I know that in these modern times scientists study swarms of birds to compute their numbers and analyze the data. Waxwings pursued by predators group into flocks- safety lies in numbers, evasive maneuvers-  linking survival behavior to the science of physics beyond ordinary experience- the evolution of the species. But I am no interpreter of data.

I alternate between thinking of the catwings as prey- fleeing and outwitting the foe- or as messengers- carrying an indecipherable warning.Today I lean towards the latter view.

Who among us is able to read omens or to translate wonder- our natural response to beauty, startling events and astounding theories? In these modern times, we have been taught to answer questions in one language- the language of science. How to satisfy the restless heart‘s search for meaning? Can we use reason to go beyond the mind? How would the good nuns respond?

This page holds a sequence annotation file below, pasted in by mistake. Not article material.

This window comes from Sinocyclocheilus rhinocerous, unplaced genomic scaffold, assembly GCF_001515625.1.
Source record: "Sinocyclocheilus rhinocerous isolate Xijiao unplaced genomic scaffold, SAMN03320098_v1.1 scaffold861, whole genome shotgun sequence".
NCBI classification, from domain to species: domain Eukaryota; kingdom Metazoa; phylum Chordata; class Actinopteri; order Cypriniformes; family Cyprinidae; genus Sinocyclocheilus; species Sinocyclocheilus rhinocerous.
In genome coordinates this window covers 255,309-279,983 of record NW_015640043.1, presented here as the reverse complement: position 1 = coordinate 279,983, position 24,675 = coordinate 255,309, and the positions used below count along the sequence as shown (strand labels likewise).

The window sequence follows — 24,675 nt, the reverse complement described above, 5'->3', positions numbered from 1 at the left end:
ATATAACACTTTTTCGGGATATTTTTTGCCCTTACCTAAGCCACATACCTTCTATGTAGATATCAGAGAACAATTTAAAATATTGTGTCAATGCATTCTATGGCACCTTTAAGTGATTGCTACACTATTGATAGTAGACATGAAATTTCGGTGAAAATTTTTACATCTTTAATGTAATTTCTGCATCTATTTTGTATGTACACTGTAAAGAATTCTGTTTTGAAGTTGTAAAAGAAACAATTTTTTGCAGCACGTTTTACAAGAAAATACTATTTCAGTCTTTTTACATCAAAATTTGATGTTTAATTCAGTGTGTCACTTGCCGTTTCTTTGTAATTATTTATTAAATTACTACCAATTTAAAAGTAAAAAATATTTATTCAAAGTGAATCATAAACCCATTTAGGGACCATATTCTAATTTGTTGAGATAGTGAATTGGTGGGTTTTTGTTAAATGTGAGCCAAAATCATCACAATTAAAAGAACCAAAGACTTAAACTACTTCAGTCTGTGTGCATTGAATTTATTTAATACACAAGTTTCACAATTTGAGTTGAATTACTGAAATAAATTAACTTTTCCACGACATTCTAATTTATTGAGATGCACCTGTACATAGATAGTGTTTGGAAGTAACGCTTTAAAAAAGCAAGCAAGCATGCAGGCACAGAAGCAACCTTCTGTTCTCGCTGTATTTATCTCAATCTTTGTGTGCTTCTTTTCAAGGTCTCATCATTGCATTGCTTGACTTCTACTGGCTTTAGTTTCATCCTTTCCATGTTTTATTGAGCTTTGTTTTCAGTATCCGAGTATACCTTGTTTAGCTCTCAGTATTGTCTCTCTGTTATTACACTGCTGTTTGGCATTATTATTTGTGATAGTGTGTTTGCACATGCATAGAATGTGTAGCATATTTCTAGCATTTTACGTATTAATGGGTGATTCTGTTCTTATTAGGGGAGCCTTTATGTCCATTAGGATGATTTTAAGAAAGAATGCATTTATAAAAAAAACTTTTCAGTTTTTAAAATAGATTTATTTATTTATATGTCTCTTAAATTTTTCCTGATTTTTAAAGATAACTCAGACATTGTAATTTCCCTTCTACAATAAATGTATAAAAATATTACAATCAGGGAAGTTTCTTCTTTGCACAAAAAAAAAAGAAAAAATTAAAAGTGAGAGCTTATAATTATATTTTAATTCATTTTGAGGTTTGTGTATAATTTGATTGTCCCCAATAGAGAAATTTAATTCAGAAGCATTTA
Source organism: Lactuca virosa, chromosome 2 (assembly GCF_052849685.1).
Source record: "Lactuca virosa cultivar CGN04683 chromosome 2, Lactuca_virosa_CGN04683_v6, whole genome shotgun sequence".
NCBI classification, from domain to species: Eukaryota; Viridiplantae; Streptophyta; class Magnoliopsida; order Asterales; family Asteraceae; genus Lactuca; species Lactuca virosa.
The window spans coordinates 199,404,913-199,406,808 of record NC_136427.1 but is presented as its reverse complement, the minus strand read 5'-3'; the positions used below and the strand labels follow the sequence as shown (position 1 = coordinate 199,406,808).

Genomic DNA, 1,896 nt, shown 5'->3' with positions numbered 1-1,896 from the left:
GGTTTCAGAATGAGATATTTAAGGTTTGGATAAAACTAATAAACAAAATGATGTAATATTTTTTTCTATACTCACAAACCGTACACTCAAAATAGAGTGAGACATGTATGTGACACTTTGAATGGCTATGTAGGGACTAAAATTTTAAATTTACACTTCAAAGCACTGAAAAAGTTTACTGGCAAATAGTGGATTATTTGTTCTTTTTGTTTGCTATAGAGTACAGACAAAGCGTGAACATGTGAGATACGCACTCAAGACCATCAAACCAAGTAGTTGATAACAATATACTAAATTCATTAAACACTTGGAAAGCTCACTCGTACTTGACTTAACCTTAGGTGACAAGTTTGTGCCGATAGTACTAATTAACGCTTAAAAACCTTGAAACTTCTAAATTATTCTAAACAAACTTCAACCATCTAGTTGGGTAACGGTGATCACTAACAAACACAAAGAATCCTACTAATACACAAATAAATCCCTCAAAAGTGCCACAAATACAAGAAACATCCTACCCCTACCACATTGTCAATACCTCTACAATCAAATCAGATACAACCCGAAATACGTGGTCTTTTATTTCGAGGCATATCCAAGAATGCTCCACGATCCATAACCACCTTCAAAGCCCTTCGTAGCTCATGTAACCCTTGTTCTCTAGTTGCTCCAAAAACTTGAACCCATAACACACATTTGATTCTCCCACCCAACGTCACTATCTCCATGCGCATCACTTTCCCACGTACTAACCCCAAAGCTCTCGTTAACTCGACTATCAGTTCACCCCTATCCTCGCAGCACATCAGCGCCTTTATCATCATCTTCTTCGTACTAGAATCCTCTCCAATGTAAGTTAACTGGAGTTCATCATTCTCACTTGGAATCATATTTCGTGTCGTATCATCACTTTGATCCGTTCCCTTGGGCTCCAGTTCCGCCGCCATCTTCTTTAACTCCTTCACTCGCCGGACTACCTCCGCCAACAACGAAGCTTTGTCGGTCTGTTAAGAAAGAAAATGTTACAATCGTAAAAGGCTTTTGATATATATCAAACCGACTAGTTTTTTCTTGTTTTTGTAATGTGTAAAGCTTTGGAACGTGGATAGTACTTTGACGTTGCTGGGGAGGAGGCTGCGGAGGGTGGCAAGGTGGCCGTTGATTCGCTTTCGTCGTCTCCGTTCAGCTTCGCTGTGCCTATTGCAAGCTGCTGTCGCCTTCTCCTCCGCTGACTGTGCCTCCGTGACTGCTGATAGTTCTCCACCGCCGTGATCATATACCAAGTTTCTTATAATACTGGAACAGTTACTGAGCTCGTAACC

Jungle Warfare

The three day rain has ended for now, yet the leaves continue to drip- a light patter becomes staccato as a breeze rustles through. I have clothes to dry before the next deluge makes it impossible. The reprieve also allows me to scan the yard to see what forays the jungle has made into my garden. It is a formidable interloper which respects neither property nor life.

From across the wall, marauding creepers advance into my beds. They sling out their tendrils, winding around the stems of my plants, dragging down these innocent victims, unfolding their leaves, to steal the precious sunlight. This is when the dove activist protests in support of the undergrowth.

“The flowers have no more rights to the garden than the vines or weeds. They too are part of nature. Give peace a chance!”

Yeah, yeah, I note her presence, consider her advice but don’t follow it- I think she’s just being lazy. Over the past few years I have become hawkish about these monsoon transgressions. I grab up those bad boys by the fistfuls, rip out their roots and throw them back into the jungle.


Warrior Frog